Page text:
New NJ Bill Would Require Public Utilities to Provide Priority Service to Schools & Public Safety Agencies

911 dispatch tlsSenator Dawn Marie Addiego, Assemblyman Christopher J. Brown and Assemblywoman Maria Rodriguez-Gregg (all R-8) have announced legislation that would protect schools and public safety agencies from preventable telephone outages and require all public utilities to maintain dedicated support staff to provide those organizations with priority service.

The legislation (S-2594/Assembly version pending introduction) was prompted by a telephone service outage lasting more than a day that left the Southampton Township Board of Education and its schools with “minimal capability to communicate with parents, law enforcement, and emergency responders if necessary.”

“With so many children gathered together for so much of the time, it’s crucial that schools have priority access to resolve utility issues,” said Addiego. “Given recent events at Newtown and elsewhere, we can all understand the importance of school officials having access to working phones should they need to call for help.”

The Southampton service outage occurred during a botched transition between two telephone service providers, resulting in the termination of the old service before the new service was functional.

Under the legislation, the old provider of telephone service to a school or public safety agency would not be allowed to discontinue service until the new service provider certifies that the new service is operational.

“Emergencies tend to happen at the most inconvenient times, so we should have a system in place to ensure that utilities are able address service problems affecting schools and first responders as soon as they occur,” said Brown. “Our kids’ safety should be given greater consideration than was demonstrated during the Southampton school phone outage.”

Efforts by the school district to contact the service providers to resolve the outage were frustrated as each call was met by a different customer service representative who had no knowledge of the issue or willingness to escalate the problem to senior management.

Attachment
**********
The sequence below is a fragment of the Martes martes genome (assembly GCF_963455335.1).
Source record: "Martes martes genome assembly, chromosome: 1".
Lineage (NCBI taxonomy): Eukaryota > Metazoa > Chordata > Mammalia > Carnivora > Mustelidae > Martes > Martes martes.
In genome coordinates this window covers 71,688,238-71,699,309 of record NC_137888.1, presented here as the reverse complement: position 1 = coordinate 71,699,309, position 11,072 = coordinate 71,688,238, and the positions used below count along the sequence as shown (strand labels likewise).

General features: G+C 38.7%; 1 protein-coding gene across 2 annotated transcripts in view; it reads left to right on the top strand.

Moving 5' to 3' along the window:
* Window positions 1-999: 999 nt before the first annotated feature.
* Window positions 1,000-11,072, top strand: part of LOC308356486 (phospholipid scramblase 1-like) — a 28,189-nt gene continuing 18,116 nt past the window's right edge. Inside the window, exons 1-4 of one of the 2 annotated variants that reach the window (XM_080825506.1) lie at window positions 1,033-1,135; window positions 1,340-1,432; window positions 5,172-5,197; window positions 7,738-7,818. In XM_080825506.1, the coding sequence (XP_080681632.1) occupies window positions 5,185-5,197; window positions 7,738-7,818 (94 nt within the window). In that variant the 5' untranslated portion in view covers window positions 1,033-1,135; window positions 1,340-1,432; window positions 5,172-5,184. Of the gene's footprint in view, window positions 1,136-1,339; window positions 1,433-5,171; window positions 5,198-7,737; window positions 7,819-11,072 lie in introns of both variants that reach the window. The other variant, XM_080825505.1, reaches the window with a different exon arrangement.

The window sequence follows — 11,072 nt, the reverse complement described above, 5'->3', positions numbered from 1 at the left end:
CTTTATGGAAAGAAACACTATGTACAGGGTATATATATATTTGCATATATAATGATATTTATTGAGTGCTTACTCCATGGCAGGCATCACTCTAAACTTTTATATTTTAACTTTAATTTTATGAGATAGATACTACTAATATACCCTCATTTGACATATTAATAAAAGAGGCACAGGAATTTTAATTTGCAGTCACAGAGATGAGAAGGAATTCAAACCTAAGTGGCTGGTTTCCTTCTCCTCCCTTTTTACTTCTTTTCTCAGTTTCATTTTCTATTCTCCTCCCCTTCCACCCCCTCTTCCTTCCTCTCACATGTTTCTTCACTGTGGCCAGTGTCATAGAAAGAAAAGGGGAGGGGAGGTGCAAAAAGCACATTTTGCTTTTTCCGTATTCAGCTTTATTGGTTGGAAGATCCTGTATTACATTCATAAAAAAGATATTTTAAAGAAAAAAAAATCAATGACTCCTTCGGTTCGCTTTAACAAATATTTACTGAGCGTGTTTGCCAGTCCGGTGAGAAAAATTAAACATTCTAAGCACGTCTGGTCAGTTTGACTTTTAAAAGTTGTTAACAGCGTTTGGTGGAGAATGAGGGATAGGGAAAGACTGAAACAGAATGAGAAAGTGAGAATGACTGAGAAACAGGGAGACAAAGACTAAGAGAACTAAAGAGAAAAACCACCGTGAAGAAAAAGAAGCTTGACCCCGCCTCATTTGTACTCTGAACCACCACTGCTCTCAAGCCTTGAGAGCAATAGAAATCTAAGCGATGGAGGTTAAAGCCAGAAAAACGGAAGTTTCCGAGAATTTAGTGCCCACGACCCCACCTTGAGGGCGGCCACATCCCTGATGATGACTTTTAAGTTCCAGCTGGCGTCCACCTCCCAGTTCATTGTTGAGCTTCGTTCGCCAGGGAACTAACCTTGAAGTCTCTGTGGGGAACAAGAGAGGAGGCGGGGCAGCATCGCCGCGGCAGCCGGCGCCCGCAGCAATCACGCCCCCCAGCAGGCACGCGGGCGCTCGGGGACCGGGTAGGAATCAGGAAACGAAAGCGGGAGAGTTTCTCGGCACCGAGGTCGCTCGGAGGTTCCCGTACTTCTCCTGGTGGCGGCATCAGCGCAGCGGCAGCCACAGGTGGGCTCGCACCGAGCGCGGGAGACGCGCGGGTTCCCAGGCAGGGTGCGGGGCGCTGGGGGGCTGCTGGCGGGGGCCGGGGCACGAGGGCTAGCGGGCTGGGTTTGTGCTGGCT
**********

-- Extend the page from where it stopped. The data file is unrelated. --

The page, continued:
The legislation would require all public utilities, including electric, natural gas, sewer, water and telecom providers, to maintain dedicated support personnel for resolving issues with schools and public safety agencies, including law enforcement, fire fighting, emergency medical services, and their dispatchers.

“Just as it is important for schools to be able to resolve utility issues in a timely fashion, it is critical that public safety agencies have priority access to resolve issues that may keep them from protecting the public,” added Rodriguez-Gregg. “Sometimes our first responders need help so that they can continue to help everyone else.”


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  1. A good service level agreement should guaranty at least 97% up-time. The problem is that electric, natural gas, sewer, water and telecom providers pretty much monopolize the market place and their infrastructure is generally old so even with a dedicated staff person the return on the investment for the additional cost of maintaining the human resource is unproven. The case cited here, a botched transition between two telephone service providers, resulting in the termination of the old service before the new service was functional could possibly be prevented by dedicated technicians from both providers working only for the duration of the migration. I don’t see a need for a full-time on site resource. The banks have a better model. They have a dedicated relationship manager that customers have immediate access to who can escalate issues rapidly. It seems inefficient to me, as well as costly (guess who will pay for this – keep your eye on your utility bills) to have a full time person on site when an actual emergency (not the botched transition example, which is a preventable and irresponsible failure to communicate) is relatively rare.

    Personally, I would much rather see full-time armed security at the schools as I do agree with the article’s statement that “Emergencies tend to happen at the most inconvenient times”.

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